Be careful, though, when looking for Corgipoo rescues. There are scammers out there who will be only too happy to play on your heartstrings with stories of perfectly lovely Corgipoos who need to be rescued. Your best bet, if you’re looking for a Corgipoo rescue, is to investigate local breed clubs. If you insist on looking online, tread very carefully. Check reviews and look at Google images to make sure the dog you’re considering hasn’t shown up on more than one website. It’s also a good idea to copy and paste some of the site’s text into your search engine, again to be sure that it’s not on multiple sites.
Corgipooshave a lot of energy, but they also love to cuddle and get along with just about anyone – kids, old people, other dogs – they’re good with all of them. Mostly, though, Corgipoos want to be with humans. They want to run and play with you during the day and cuddle up with you at night. They want to sleep on your bed with you and wake up with you in the morning. In short, they want to be with you!
Corgipoos should never be left outside for long periods. Deprived of human companionship, they can become depressed and destructive.
Corgipoos are high energy dogs and can be quite mischievous. However, if you provide them with the right amount of exercise, they’ll be great companions.
Corgipoos are typically long-lived dogs. Assuming that you provide your Corgipoo with regular veterinary care, good food and enough exercise, you can expect him to live anywhere from 12-14 years.
Are Corgipoos hypoallergenic?
No. There is no such thing as a hypoallergenic dog. However, Corgipoos don’t shed much and can be good for people who have allergies to dog hair. If you have severe allergies, though, you’d be better off to forget the Corgi in the equation, and just go with a Poodle.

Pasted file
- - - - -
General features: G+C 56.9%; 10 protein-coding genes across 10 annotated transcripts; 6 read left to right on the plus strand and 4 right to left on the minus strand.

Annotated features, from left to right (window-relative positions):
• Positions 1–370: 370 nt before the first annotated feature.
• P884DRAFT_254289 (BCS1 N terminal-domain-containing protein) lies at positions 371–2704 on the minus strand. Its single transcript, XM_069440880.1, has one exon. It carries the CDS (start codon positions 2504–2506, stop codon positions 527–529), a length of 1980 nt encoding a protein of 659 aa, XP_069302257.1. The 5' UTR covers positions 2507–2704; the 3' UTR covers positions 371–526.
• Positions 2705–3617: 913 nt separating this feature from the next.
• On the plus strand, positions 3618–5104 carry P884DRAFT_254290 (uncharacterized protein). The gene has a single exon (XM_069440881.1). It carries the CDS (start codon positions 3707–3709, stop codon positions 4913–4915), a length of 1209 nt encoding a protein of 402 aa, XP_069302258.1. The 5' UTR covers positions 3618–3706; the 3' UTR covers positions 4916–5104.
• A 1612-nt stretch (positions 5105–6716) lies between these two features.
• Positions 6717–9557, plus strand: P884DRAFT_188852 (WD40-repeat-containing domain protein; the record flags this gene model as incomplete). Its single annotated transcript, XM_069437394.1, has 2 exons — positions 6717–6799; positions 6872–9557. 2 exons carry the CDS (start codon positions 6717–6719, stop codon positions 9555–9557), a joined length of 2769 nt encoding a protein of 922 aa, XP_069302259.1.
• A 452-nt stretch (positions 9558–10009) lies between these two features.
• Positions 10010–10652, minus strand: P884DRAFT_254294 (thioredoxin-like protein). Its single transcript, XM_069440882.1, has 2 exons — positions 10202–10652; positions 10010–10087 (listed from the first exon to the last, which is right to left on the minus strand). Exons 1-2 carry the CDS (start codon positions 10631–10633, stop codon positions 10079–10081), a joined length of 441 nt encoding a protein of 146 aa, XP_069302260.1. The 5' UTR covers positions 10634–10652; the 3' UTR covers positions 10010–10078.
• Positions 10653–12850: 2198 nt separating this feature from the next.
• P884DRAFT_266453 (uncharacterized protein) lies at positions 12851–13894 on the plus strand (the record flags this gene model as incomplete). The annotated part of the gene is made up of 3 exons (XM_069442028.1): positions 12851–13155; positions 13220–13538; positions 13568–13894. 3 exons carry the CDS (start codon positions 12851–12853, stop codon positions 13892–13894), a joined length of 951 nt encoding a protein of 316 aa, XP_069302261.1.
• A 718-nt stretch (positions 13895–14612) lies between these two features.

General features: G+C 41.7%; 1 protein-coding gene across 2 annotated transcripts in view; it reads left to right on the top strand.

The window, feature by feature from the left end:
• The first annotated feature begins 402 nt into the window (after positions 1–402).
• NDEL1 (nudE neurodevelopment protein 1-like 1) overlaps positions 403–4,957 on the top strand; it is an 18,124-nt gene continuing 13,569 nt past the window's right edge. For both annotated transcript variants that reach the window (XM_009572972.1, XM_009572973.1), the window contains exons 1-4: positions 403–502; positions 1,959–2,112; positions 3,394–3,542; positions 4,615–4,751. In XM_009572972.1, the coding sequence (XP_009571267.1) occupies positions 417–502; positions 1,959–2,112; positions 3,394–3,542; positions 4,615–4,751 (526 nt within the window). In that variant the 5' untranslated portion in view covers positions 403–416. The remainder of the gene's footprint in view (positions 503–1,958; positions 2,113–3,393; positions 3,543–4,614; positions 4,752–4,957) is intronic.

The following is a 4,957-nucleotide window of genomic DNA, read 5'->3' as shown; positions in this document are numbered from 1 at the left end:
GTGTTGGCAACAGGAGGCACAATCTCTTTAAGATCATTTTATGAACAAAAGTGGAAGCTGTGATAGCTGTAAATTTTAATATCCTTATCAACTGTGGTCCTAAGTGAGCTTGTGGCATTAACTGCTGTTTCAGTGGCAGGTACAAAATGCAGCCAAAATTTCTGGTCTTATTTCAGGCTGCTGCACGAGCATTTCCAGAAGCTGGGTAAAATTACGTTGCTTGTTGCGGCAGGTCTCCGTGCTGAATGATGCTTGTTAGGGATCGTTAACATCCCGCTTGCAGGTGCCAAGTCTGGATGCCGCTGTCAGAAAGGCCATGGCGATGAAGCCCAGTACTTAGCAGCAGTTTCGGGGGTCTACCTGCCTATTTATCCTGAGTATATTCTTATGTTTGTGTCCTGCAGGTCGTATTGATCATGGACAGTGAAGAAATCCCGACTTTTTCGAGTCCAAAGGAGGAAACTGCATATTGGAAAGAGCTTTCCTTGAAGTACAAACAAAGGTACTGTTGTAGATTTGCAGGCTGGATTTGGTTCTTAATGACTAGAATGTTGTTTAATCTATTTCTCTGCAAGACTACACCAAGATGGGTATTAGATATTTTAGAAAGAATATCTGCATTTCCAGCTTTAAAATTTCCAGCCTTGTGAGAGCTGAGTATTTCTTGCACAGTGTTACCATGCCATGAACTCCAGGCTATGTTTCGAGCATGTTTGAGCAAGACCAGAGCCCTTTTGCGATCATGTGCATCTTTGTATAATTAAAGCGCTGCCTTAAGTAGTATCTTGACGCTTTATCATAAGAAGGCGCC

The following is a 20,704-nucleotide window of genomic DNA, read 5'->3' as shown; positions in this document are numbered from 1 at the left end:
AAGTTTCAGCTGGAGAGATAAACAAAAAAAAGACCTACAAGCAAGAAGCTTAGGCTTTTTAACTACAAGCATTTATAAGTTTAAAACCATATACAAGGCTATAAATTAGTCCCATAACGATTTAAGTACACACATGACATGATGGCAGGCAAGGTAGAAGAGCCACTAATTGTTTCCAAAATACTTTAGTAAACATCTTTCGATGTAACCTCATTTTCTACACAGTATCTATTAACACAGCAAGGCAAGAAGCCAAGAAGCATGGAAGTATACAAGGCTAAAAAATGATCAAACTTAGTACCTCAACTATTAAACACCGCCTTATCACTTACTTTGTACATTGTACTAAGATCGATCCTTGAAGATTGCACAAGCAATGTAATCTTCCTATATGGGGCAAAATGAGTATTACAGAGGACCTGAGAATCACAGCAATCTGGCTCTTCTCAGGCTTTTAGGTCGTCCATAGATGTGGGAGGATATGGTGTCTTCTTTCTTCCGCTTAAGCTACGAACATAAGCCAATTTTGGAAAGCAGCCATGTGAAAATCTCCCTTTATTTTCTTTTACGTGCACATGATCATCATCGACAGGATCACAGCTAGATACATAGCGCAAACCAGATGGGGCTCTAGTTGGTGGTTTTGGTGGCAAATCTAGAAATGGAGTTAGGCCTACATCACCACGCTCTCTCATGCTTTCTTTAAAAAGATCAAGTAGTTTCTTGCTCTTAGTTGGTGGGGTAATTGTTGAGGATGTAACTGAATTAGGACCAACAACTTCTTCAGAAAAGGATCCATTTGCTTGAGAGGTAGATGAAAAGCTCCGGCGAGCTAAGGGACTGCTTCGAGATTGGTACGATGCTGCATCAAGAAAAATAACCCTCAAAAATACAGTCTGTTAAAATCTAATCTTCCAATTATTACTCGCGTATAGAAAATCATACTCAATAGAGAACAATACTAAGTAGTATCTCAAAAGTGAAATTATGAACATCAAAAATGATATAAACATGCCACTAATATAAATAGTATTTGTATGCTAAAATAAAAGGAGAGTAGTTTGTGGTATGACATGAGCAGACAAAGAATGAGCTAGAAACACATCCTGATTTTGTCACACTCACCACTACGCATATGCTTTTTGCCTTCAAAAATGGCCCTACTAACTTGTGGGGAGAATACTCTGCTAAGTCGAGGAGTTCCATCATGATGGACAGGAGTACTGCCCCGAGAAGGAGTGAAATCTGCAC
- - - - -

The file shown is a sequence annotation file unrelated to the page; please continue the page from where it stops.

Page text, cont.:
Are Corgipoos companion dogs?
Yes. Corgipoos are very friendly and loving and make great companion dogs.
Do Corgipoos shed?
All dogs shed – it’s essential for a healthy coat and skin. Corgipooos don’t shed much, though.
Where to buy a Corgipoo?
Avoid online ads – most of them are scams. If you’re looking for a Corgipoo, local breed clubs are your best bet.
Do Corgi mixes shed?
See above – most Corgi mixes don’t shed much. Usually, almost any Corgi mix will be just fine with a weekly brushing.
What is the best Corgi mix?
There’s pretty much no such thing as a bad Corgi mix. A Corgi mixed with any other breed can be a very good dog.
Do Corgis bark a lot?
Corgis can be very barky. You can train them not to bark, though. There are a lot of websites that will help you learn how to “de-bark” a Corgi. Just do a bit of vigorous Googling and be patient.
What is a Corgi mixed with?
A Corgi can be mixed with any other type of dog. Dog DNA is dog DNA, simply stated, so there’s no such thing as a dog breed that can’t be mixed with another dog breed. Corgis have been mixed with Beagles, Labrador Retrievers, Chihuahuas, Huskies, German Shepherds, Pugs and any number of other dog breeds.
Are Corgis aggressive?
They can be. Corgis are herding dogs, and accordingly, can want to be very dominant. They require firm but kind handling.
Does the Corgipoo sound like the right dog for you? These little dogs can be aggressive if they get a lot of personality from the Corgi side and might not always be the best choice for households with other dogs and/or small children. On the other hand, they’re smart and savvy, and beyond intelligent. They’re a good fit for people who enjoy a bit of exercise followed by snuggling. If you choose a Corgipoo, you’ll be choosing a loving companion who will give you many years of loyalty and devotion.